I'll be buying a new computer in the near future, as my old one died. It's not a home build, but as the company I am probably going to order from allows some customisation of the specs, I hope it's ok to post it here (though if this is still the wrong forum, please point me to the correct one and I'll move this post to it).
I guess the easiest way to start the thread is just to copy and paste from the sticky about making a thread for a new build.
APPROXIMATE PURCHASE DATE: very soon. Probably within the next week or two.
BUDGET RANGE: approximately £1000 or so, but it's fairly flexible. (I'm in the UK)
SYSTEM USAGE FROM MOST TO LEAST IMPORTANT: gaming, internet, word processing and the like.
PARTS NOT REQUIRED: i doubt anything really is not required, aside from speakers (I already have cheapo speakers which should do the job).
* Intel® Core™ i7 920 Quad Core Processor (2.66GHz,8MB Cache) - LGA1336
* Genuine Windows 7 Home Premium Edition - 64bit English
* New Stylish Midi-Tower ATX Chassis with 700W PSU - Piano Black
* ASUS P6T SE Mainboard - Intel Core™ i7 & i7 Extreme Edition - ATX
* 6GB 1333MHz Triple Channel DDR3 SDRAM - ( 3x2GB )
* 2x 500GB Serial ATA Hard Drive with 16MB Buffer (1TB Total)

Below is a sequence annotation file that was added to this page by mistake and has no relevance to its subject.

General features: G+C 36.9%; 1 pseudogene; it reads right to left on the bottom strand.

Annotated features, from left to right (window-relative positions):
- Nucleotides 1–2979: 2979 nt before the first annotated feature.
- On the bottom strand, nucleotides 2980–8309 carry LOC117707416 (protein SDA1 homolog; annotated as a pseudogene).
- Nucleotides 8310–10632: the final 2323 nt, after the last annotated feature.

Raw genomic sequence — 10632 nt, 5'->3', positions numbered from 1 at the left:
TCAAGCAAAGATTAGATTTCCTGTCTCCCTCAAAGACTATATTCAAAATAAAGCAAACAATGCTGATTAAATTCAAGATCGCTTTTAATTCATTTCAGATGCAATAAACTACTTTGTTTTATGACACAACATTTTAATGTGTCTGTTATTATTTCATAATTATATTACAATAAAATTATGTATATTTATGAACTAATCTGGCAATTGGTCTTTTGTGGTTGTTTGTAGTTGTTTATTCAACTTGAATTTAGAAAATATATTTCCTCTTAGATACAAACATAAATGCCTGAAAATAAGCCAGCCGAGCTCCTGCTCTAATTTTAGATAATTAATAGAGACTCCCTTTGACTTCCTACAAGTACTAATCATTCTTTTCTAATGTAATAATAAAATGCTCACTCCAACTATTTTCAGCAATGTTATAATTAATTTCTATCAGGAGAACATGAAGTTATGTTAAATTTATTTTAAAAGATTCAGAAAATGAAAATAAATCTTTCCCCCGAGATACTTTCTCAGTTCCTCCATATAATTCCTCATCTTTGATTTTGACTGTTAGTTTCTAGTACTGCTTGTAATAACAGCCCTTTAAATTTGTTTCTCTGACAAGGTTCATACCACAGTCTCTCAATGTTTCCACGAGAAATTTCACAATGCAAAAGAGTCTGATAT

* Raid 0 Configuration (Stripe)
* 22x Dual Layer DVD Writer Super Format +R/-R/RW/RAM
* 1GB ATI Radeon 5850 Graphics Accelerator GDDR5- ***DirectX 11***
* 22" Iiyama (1920x1080) Full HD Monitor - ProLite E2208HDS-1
* 7.1 High Definition onboard sound card - for 8 Channel Cinema sound
* Logitech Cordless Keyboard & Cordless Optical Mouse - Black
* 1 Year Free Return to Base Hardware Warranty - inc 3 Months Free Collect & Return
First of all, will this machine do what I want? I assume it will, but confirmation would be nice.
Secondly, as I already mentioned, Mesh offers some upgrades- I was hoping you could give me some advice as to which upgrades would be worth it, and which would be a waste of money.
Mainly, I was considering upgrading the RAM, the hard drive, the processor, the graphics card and I was possibly considering going for the "performance pack".
I think there's not much point in upgrading the RAM, as going from 6GB to 8GB won't allow me to use it in a triple channel setup, and the upgrade to 12GB is a lot more money- plus the online articles I've read suggest that 6GB is plenty of RAM for almost any application (the ones I'd be likely to be doing, anyway). Is my assessment correct?
My thinking on the hard drive is that I might as well, as for £60 I'll get double the storage space. Sensible assessment?
Is it worth paying £49 for the "performance pack"? The website describes is as "Akasa Freedom Tower quiet Heat pipe quiet cooling, Performance updates, specialist cabling".